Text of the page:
Giulio Andreotti has passed away in Rome.
He died at the age of 94. His family announced the news. For decades, he was at the center of Italian politics, serving as the Prime Minister seven times. After 50 years of public life, there won’t be a public viewing at the Senate, but a private funeral will take place this afternoon at the Church of San Giovanni dei Fiorentini in Rome.
He was the most distinguished Italian politician: leading the government seven times, serving as a minister countless times, and garnering the most preferences in the Christian Democracy party lists. However, for his enemies, he was remembered as “Belzebub,” surrounded by a reputation of being a cynical and Machiavellian politician, a reputation he himself seemed to cultivate. For over half a century of public life, more than any other leader, Giulio Andreotti was identified as the emblem of power that arises and thrives in the shadows.
Sarcasm was his best skill – Andreotti was born in Rome on January 14, 1919. “That year, PPI Sturzo, fascism, and I were born. Out of all three, only I remained,” he boasted recently. As a young man, he was religious, studious, very serious, with a slightly hunched back and clear ideas about his future. His only diversions were attending AS Roma soccer matches (at the old Testaccio stadium) and horse races at the Capannelle racecourse.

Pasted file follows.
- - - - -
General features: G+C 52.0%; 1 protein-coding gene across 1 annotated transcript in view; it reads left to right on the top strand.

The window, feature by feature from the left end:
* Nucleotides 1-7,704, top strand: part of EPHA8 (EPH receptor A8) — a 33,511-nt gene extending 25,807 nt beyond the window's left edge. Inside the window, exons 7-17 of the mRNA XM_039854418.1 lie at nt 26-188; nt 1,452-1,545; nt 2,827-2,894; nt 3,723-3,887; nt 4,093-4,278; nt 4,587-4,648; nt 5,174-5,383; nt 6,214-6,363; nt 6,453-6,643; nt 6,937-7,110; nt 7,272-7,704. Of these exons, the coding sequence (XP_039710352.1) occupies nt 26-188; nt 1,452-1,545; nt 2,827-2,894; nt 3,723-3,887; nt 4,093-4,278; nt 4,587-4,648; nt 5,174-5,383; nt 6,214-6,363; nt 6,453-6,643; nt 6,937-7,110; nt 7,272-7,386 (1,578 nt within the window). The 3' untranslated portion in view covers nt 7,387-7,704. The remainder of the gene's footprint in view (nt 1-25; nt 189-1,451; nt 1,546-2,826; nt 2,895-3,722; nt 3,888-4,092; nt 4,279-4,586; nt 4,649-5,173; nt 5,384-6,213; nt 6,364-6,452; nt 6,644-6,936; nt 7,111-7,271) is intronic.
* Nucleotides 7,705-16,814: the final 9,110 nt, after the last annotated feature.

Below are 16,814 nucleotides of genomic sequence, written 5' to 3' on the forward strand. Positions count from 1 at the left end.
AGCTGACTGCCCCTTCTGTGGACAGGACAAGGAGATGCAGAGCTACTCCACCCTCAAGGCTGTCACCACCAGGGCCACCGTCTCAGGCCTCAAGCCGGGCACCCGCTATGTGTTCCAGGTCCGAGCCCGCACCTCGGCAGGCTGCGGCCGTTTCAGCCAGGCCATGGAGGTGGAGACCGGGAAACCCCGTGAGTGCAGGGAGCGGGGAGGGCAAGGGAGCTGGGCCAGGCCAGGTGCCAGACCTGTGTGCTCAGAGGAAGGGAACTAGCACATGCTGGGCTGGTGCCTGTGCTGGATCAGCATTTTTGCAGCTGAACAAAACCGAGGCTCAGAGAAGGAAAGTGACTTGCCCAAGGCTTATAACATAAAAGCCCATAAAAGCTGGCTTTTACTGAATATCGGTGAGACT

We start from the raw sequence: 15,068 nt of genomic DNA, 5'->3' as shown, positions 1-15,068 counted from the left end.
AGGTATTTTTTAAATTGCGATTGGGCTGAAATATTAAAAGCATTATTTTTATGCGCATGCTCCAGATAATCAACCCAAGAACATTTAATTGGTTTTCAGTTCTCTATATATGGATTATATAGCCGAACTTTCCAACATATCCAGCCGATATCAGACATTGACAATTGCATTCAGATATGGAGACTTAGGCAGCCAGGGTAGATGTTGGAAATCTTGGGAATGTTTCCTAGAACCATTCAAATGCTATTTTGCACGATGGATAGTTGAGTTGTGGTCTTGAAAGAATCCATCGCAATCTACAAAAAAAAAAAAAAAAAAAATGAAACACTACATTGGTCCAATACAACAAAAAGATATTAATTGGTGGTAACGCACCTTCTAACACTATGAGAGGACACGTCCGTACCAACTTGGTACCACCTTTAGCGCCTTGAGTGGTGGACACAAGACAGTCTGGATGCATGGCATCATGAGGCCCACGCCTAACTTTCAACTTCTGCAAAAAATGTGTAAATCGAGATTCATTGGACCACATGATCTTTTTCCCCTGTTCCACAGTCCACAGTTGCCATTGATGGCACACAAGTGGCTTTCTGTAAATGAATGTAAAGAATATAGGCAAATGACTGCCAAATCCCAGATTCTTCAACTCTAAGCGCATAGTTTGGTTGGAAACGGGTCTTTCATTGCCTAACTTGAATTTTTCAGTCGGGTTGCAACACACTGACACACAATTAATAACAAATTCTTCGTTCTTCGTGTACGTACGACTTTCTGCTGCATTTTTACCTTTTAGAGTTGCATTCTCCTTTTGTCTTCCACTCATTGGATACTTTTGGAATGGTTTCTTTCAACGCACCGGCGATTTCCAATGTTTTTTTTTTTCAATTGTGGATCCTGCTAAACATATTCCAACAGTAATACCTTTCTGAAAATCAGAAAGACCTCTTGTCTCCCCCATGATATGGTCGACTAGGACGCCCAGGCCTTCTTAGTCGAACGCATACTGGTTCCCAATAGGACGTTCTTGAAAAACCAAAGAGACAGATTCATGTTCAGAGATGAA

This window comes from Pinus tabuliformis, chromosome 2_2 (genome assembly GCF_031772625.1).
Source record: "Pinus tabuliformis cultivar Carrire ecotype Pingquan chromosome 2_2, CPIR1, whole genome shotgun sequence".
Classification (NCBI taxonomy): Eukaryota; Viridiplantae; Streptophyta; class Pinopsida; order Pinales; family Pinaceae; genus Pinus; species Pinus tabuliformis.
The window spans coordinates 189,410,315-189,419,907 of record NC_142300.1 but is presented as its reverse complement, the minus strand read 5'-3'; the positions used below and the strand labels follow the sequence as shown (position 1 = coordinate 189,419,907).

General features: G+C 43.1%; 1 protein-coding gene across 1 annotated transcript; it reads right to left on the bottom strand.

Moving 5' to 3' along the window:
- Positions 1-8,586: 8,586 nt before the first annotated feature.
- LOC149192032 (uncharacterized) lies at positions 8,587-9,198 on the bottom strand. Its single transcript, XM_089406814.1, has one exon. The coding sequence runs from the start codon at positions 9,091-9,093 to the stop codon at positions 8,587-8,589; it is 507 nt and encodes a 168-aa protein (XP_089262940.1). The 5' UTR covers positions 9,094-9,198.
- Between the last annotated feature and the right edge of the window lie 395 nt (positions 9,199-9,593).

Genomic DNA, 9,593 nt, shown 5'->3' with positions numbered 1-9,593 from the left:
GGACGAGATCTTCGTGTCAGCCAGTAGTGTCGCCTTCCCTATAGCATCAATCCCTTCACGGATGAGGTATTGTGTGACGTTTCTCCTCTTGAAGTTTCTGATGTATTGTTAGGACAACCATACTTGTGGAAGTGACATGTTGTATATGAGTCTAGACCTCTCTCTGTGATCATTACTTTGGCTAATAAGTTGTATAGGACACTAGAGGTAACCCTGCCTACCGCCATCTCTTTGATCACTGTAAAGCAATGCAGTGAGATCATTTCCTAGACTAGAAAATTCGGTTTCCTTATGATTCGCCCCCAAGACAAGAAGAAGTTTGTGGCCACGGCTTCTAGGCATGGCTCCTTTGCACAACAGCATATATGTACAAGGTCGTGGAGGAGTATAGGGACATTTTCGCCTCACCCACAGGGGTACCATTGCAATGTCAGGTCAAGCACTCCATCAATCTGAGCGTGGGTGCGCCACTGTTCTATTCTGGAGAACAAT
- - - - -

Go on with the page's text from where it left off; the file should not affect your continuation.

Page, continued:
He made his government debut at 28 – In 1946, at the age of 28, he was already an undersecretary in the presidency of the Council of Ministers, with a particular focus on the entertainment industry. Young Giulio was involved in cinema in every aspect: from censorship cuts to scripts that were not respectful of Christian morality, and public funding to support Italian productions. From those years, he was remembered for his controversy with Vittorio De Sica, accused by the young undersecretary of having done “a disservice to Italy” with his pessimistic film “Umberto D”.